A Plan of Action To Improve Sleep Quality

Your plan to improve sleep must be based on your individual needs and behaviours. How can you come up with a plan, and systematically take the recommendations in this guide and apply them to your life? That’s what this section is about.

Understand the Sleeping issues

When you go to a sleep doctor, it is likely you will get asked questions about your sleep problems. (In fact, if you are going to go to a sleep doctor, think about the answers to these questions beforehand; ideally, type your responses and you can submit it to the doctor)

  1.  Why do you think you have a problem with sleep? What does “sleep success” look like to you?
  2. How long have you had a sleep problem? Was there any particular event that happened in your life during this time?
  3. What time do you wake up and go to sleep? Is it different on weekends?
  4. How long does it take you to go to sleep?
  5. How do you wake up? (alarm, kids, naturally?)
  6. How many times a night do you wake up? Why are you waking up at night?
  7. Are you taking any drugs? Any supplements?
  8. What is your diet? Do you eat salads? What % of your diet is saturated fat?
  9. How often do you exercise? Do you get sick after a few days of regular exercise?
  10. Do you have sleepiness in the afternoon? Do you take naps?
  11. What is your blood sugar level 1 hour after eating? Any diabetes?
  12. Do you face TMJ or jaw tension?
  13. Stress level? Are you an anxious person?
  14. Do you go outside regularly in the sunlight (without sunglasses)? When?

Based on what you have read in the book, you can expect some of your answers may not match the recommendations in the book. There may be a lot of changes you have to make. What changes will give you the biggest bang for the buck?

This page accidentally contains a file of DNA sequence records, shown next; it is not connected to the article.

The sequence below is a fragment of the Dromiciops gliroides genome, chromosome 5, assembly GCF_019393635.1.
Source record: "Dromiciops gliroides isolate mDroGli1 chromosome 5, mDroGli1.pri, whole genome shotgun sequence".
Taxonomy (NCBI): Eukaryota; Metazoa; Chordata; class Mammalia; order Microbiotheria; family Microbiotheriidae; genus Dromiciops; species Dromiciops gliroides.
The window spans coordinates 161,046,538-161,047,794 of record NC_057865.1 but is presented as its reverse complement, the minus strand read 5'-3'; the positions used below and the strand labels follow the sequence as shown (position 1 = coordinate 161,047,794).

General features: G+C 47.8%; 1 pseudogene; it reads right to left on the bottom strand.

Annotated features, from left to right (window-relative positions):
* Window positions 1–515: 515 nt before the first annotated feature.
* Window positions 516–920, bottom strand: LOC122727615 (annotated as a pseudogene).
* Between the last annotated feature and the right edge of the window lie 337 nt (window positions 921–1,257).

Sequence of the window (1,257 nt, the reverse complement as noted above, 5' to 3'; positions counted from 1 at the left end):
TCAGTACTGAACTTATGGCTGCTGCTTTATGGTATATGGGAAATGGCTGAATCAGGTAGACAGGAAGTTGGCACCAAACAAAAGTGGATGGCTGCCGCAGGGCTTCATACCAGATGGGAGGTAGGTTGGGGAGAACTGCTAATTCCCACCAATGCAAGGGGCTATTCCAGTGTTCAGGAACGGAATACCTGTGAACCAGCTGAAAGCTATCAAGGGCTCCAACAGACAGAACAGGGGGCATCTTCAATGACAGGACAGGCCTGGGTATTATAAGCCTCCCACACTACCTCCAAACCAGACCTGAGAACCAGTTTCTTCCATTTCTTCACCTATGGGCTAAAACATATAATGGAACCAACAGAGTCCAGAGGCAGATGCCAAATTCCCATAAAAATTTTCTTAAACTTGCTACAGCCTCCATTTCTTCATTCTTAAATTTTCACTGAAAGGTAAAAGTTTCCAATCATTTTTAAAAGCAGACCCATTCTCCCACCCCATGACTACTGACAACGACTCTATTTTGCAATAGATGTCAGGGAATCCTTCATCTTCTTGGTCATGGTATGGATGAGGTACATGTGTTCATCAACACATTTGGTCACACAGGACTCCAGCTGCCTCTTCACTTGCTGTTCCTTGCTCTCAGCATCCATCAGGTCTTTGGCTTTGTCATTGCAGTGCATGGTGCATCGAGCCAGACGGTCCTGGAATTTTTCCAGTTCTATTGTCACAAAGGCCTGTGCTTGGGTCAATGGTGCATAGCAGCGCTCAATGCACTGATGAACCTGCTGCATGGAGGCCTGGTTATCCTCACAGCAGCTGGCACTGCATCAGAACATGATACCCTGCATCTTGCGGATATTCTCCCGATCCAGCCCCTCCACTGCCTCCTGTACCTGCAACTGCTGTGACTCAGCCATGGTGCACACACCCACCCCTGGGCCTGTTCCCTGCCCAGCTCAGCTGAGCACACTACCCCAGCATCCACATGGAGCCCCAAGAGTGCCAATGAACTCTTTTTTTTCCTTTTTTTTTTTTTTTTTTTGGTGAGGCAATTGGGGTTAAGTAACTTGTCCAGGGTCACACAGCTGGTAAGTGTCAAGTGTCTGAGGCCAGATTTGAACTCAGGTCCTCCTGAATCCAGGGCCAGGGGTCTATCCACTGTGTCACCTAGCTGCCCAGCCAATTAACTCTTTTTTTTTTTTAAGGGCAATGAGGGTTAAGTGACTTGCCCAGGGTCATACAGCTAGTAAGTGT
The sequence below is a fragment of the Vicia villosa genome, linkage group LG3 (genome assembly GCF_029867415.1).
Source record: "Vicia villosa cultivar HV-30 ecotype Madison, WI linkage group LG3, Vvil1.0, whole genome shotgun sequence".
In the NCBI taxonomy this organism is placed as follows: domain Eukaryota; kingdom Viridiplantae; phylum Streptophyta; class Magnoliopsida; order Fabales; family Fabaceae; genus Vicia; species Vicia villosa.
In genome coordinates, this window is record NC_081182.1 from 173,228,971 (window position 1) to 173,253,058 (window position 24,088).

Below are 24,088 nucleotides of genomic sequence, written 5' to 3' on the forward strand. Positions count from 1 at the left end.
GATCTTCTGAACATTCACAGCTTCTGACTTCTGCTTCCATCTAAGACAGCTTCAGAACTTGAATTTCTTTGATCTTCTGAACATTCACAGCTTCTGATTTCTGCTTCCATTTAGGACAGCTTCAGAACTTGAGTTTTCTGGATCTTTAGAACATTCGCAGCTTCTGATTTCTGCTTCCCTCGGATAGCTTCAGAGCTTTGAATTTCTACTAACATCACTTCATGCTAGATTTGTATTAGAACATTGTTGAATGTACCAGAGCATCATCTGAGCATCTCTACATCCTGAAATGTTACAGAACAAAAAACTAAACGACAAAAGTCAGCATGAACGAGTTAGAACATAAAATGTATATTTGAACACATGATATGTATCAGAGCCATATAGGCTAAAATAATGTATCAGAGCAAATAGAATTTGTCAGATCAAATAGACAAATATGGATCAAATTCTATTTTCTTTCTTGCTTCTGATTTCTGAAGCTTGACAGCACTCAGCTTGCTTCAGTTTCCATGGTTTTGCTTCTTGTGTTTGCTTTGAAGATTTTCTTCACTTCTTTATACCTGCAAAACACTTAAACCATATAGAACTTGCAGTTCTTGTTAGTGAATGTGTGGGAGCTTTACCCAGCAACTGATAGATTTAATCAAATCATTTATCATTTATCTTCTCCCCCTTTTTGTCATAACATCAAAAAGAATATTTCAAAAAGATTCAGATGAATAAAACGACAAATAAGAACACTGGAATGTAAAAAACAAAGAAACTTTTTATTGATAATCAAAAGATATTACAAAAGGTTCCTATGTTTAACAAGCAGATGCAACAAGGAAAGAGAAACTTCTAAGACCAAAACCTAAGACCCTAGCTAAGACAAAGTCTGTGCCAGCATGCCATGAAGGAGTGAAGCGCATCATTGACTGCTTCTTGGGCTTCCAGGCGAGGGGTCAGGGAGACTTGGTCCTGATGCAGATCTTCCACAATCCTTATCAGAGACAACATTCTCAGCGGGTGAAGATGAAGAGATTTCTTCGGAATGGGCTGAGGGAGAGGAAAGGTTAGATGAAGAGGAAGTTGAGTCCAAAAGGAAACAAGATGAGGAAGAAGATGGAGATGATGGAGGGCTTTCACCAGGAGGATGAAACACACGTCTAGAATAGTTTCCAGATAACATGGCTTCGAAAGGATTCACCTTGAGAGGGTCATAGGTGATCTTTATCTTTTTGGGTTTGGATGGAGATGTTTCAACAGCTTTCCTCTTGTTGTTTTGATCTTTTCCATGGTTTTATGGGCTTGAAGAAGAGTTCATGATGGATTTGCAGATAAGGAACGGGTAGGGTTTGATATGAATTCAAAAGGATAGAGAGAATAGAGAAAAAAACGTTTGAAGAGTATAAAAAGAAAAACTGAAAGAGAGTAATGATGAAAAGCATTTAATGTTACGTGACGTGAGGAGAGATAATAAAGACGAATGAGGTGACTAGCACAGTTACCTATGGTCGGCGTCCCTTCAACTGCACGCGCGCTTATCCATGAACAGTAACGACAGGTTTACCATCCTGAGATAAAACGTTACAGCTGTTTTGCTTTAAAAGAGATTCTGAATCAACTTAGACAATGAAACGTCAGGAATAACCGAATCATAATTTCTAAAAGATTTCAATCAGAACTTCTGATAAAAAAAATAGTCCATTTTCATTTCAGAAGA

Establishing a habit will also take 40 days. First, let’s take a look at some of the questions and then prioritize where your efforts to improve sleep should focus.

  1. Why do you think you have a problem with sleep? What does “sleep success” look like to you?
  2. How long have you had a sleep problem? Was there any particular event that happened in your life during this time?
  3. What time do you wake up and go to sleep? Is it different on weekends? You should sleep and wake up at the same time daily. An example schedule would be 11pm to 6am. A duration of 6-8 hours is good for most people.
  4. How long does it take you to go to sleep? It should take less than 20 minutes to get to sleep.
  5. How do you wake up? (alarm, kids, naturally?)
  6. How many times a night do you wake up? Why are you waking up at night? Ideally you only wake up at your wake-up time.
  7. Are you taking any drugs? Any supplements?
  8. What is your diet? Do you eat salads? What % of your diet is saturated fat? Ideally, your diet should have good saturated fats (grass-fed butter or ghee, coconut oil, avocado, and other healthy animal fats), no sugar except what naturally occurs in plants, you eat a few raw vegetables a day, and you sometimes fast.
  9. How often do you exercise? Do you get sick after a few days of regular exercise? You should have intense exercise one to two days a week, and take walks or have other relaxing movements a few other days. Sickness after exercising may indicate excess stress. Glutathione production should be increased.
  10. Do you have sleepiness in the afternoon? Do you take naps? Napping is good. You don’t want to feel exhausted every afternoon though as not every day allows for napping.
  11. What is your blood sugar level 1 hour after eating? Any diabetes? You want to be below 120 mg/dl for a 1 hour after eating a blood sugar test.
  12. TMJ or jaw tension?